Communication through written word existed long before the days of text messages and DMs, and even then some kind of security was needed to protect people’s secrets. When we think of a handwritten letter nowadays, we think of a neatly folded piece of paper inserted into a pristine white envelope and sealed with a lick or two.
However, this was not always the case for letters. For centuries, before the invention of envelopes, those sending letters used a craft known as letterlocking to secure their handwritten notes before sending them on their way.
The Rejected Letter by Gerard ter Borch. ( Public domain )
But, What Exactly is Letterlocking?
Letterlocking is the art of using specific folds and cuts in flexible paper to seal it shut for document security. Because paper was not always as common as it is today, it was much more expensive, which led to minimizing the use of paper as much as possible. At this point in history, envelopes would have been seen as excess cost, an issue that was quickly solved with letterlocking.
By being able to cut, fold, and seal a letter without using excess paper, senders saved money while still ensuring their message would not be intercepted. And if it was, there would be clear evidence of tampering that would be recognized by the recipient. This significantly deterred curious eyes due to fear of being caught by the recipient, which would destroy the reputation and credibility of the deliverer.
There were many different ways individuals could lock their letters using this method. Before we delve deeper, we’ll first take a look at how long letterlocking was practiced and some of the significant uses of letterlocking throughout letter-writing history.
Brienne trunk: a seventeenth-century trunk of letters, now known as the Brienne Collection, bequeathed to the Dutch postal museum in The Hague. ( Unlocking History Research Group )
Before Encryption, There Was Letterlocking
Letterlocking as a form of document security only recently began to be studied in the early 2000s, when conservator Jana Dambrogio was allowed to be the first outside woman to have access to the Vatican Secret Archives in Italy. As she looked through the archives, she came across hundreds of different letters and legal documents from as early as the 1400s, all of which had something in common. Though some may have seen the various folds and tucks and assumed they were wrinkles or damage from the passage of time, Dambrogio recognized these as a form of ancient letter folding.
After discovering these fascinating letters, she returned to her home lab at MIT in Massachusetts, where she worked alongside her team to hunt for more ancient letterlocked documents. They were successful in finding some small collections in museum archives across the US, but their biggest discovery occurred just a few years ago when they came across an entire trunk of over 2,600 undelivered letters from 1600s Europe, 577 of which were still unopened. Now called the Brienne Collection, it belonged to a postmaster and postmistress couple in the Netherlands who had been unable to deliver them due to death or financial strain of the intended recipient, since it was the recipient of letters who had to pay for them in the 17th century.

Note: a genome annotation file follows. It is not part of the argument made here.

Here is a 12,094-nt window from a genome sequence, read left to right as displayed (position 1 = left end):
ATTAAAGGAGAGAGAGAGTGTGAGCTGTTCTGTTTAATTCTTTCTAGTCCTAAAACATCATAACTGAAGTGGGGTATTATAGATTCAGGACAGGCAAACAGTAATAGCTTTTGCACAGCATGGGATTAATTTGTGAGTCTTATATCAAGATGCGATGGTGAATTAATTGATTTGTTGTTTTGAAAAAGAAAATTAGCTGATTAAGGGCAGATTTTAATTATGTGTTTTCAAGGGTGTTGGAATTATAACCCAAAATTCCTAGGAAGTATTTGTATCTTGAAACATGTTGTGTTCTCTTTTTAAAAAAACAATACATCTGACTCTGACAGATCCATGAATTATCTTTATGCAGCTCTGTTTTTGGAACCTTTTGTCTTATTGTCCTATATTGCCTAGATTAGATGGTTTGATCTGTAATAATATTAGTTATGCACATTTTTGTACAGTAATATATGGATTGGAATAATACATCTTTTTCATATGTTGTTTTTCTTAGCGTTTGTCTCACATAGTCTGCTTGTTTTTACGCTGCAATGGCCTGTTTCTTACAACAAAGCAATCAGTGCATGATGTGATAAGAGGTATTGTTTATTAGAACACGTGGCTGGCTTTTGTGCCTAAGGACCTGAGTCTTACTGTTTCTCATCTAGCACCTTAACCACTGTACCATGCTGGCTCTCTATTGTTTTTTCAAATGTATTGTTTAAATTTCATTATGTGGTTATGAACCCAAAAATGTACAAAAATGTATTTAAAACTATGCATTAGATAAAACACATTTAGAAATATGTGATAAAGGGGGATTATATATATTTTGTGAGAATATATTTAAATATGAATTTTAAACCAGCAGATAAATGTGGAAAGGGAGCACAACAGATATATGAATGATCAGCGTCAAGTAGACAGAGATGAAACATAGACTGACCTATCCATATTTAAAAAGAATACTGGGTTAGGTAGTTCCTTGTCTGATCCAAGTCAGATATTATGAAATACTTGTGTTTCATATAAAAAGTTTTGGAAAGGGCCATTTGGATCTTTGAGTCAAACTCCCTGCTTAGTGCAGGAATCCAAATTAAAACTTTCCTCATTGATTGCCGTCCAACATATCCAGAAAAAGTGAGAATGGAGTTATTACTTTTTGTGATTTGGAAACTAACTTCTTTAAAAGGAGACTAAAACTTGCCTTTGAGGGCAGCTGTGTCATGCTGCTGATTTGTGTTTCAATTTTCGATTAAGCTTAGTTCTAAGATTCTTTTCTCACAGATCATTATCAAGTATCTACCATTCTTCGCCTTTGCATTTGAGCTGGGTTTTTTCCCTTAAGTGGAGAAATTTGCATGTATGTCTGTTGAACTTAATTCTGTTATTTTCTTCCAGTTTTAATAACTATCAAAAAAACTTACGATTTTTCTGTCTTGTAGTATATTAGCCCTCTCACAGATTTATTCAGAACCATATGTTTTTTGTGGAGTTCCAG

According to Dambrogio’s research, letterlocking has origins sometime around the 1200s in Europe, when flexible writing paper became the norm. Designed to “lock” letters shut, it was an early and cost-efficient way of sealing messages away from curious eyes and keeping the message intact for its recipient. There were many reasons why letterlocking became so essential – whether it was a diplomatic letter, a military plan, or a message from a spy, a letter getting into the wrong hands could mean danger for more than one person. It would also alert the recipient to a message potentially being compromised, as letterlocking would show evidence of tampering if seals were broken.
Soon, it became normal for all letters to be letterlocked in some way. It was a way to keep love letters intimate and letters to family or friends private from nosy bodies. Though less important messages may have still been sent off with simple folding, important documents or letters with private messages were always letterlocked for safety and privacy.
Beyond privacy, letterlocking was also considered an art form. With so many complex folds and cuts, creating detailed locks took time and effort, which didn’t go unnoticed by recipients. Some individuals were even known by their signature letterlocking techniques, such as Jane Whorwood, a Royalist agent during the English Civil War . Her letterlocking technique was so unique that King Charles I of England once noted that he always knew when a letter was from her simply from “the foldings.”
Detail of letter created using letterlocking from a painting of The Merchant Georg Gisze, by Hand Holbein the Younger. ( Public domain )
Pretty and Private: Methods of Letterlocking
Evidence of letterlocking is scarce from the 13th and 14th centuries, but more can be found from the 15th century on. One of the most popular individuals who used letterlocking was Mary Queen of Scots , who frequently utilized letterlocking to protect important diplomatic messages. As she sat in prison the night before her execution, she wrote her final letter to her brother-in-law, King of France Henry III, and famously sealed it using a complex letterlocking technique. Mary cut a long, thin portion of the letter paper on the side, cut holes in the letter itself, and used the slip to bind the letter. The recipient would have to tear the wrap to open the letter, meaning any tampering would be immediately obvious.